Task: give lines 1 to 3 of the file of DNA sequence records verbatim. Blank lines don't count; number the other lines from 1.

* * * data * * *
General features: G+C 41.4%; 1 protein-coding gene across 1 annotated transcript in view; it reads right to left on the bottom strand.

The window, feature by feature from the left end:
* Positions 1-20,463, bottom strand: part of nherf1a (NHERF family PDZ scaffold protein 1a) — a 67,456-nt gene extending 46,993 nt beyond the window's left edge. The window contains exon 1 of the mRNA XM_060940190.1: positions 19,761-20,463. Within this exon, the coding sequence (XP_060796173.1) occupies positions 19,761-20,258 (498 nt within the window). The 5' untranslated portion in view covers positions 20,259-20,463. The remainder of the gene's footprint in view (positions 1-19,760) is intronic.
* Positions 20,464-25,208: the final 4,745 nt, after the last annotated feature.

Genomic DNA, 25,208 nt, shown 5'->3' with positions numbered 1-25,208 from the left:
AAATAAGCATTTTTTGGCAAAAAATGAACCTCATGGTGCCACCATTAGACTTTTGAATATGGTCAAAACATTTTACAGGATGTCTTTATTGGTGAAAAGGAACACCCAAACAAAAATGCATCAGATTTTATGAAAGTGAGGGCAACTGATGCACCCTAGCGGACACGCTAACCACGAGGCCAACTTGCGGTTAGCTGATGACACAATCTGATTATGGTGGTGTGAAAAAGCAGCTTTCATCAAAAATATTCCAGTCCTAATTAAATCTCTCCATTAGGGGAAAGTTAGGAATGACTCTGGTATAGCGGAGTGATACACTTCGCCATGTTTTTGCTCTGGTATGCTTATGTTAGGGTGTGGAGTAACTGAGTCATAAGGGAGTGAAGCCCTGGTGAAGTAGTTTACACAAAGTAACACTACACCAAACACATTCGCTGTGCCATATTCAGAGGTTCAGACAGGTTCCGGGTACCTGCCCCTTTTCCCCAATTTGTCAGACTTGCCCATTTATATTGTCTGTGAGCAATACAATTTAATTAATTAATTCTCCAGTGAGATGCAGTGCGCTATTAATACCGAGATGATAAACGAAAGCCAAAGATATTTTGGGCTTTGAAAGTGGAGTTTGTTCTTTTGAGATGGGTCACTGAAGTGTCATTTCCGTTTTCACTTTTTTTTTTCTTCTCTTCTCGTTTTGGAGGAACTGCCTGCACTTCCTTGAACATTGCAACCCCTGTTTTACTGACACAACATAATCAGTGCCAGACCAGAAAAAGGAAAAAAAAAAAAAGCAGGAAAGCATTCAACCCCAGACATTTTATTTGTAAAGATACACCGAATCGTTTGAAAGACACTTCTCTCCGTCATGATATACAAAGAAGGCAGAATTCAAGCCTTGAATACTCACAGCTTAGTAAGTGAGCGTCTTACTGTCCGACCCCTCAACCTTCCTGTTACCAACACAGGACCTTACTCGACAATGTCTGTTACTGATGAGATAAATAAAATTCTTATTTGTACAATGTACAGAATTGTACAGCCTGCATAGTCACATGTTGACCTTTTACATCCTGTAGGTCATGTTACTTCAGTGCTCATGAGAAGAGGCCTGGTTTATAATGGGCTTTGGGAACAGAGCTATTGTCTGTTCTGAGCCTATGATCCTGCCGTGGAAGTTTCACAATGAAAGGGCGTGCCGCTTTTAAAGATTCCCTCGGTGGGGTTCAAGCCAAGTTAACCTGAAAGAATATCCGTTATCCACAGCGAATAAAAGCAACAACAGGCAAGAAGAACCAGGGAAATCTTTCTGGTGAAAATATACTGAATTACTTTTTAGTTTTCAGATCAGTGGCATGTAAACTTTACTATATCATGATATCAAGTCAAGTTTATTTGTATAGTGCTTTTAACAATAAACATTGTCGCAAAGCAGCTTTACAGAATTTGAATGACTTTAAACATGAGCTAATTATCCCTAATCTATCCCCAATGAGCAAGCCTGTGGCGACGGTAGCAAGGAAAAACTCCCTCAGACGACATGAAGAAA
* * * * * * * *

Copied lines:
General features: G+C 41.4%; 1 protein-coding gene across 1 annotated transcript in view; it reads right to left on the bottom strand.

The window, feature by feature from the left end:
* Positions 1-20,463, bottom strand: part of nherf1a (NHERF family PDZ scaffold protein 1a) — a 67,456-nt gene extending 46,993 nt beyond the window's left edge. The window contains exon 1 of the mRNA XM_060940190.1: positions 19,761-20,463. Within this exon, the coding sequence (XP_060796173.1) occupies positions 19,761-20,258 (498 nt within the window). The 5' untranslated portion in view covers positions 20,259-20,463. The remainder of the gene's footprint in view (positions 1-19,760) is intronic.